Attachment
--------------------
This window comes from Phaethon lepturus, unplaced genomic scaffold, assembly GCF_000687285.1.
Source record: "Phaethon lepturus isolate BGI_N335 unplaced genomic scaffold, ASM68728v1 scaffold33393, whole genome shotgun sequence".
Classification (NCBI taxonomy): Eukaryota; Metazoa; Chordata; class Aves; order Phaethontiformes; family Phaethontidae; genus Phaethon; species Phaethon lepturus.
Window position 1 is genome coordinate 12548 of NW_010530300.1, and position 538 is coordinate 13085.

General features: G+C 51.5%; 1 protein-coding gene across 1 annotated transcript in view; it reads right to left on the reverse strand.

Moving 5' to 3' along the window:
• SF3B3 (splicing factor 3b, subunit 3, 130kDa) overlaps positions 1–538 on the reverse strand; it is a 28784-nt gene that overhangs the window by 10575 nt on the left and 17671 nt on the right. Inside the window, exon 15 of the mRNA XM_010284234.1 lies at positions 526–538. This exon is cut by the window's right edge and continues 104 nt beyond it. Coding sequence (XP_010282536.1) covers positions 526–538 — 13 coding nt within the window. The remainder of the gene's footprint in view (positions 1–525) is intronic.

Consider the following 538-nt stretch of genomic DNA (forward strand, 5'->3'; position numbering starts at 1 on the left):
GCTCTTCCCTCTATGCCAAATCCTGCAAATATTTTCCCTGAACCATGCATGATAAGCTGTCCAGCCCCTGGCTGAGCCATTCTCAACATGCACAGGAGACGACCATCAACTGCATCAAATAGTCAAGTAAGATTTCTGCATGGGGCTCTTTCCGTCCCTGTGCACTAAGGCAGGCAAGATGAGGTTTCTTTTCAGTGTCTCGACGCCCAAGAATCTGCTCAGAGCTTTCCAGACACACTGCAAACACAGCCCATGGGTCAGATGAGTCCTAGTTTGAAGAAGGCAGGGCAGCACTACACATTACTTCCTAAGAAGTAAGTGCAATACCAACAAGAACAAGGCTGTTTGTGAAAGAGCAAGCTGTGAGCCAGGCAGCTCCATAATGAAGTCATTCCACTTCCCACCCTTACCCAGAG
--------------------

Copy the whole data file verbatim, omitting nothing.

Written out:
This window comes from Phaethon lepturus, unplaced genomic scaffold, assembly GCF_000687285.1.
Source record: "Phaethon lepturus isolate BGI_N335 unplaced genomic scaffold, ASM68728v1 scaffold33393, whole genome shotgun sequence".
Classification (NCBI taxonomy): Eukaryota; Metazoa; Chordata; class Aves; order Phaethontiformes; family Phaethontidae; genus Phaethon; species Phaethon lepturus.
Window position 1 is genome coordinate 12548 of NW_010530300.1, and position 538 is coordinate 13085.

General features: G+C 51.5%; 1 protein-coding gene across 1 annotated transcript in view; it reads right to left on the reverse strand.

Moving 5' to 3' along the window:
• SF3B3 (splicing factor 3b, subunit 3, 130kDa) overlaps positions 1–538 on the reverse strand; it is a 28784-nt gene that overhangs the window by 10575 nt on the left and 17671 nt on the right. Inside the window, exon 15 of the mRNA XM_010284234.1 lies at positions 526–538. This exon is cut by the window's right edge and continues 104 nt beyond it. Coding sequence (XP_010282536.1) covers positions 526–538 — 13 coding nt within the window. The remainder of the gene's footprint in view (positions 1–525) is intronic.

Consider the following 538-nt stretch of genomic DNA (forward strand, 5'->3'; position numbering starts at 1 on the left):
GCTCTTCCCTCTATGCCAAATCCTGCAAATATTTTCCCTGAACCATGCATGATAAGCTGTCCAGCCCCTGGCTGAGCCATTCTCAACATGCACAGGAGACGACCATCAACTGCATCAAATAGTCAAGTAAGATTTCTGCATGGGGCTCTTTCCGTCCCTGTGCACTAAGGCAGGCAAGATGAGGTTTCTTTTCAGTGTCTCGACGCCCAAGAATCTGCTCAGAGCTTTCCAGACACACTGCAAACACAGCCCATGGGTCAGATGAGTCCTAGTTTGAAGAAGGCAGGGCAGCACTACACATTACTTCCTAAGAAGTAAGTGCAATACCAACAAGAACAAGGCTGTTTGTGAAAGAGCAAGCTGTGAGCCAGGCAGCTCCATAATGAAGTCATTCCACTTCCCACCCTTACCCAGAG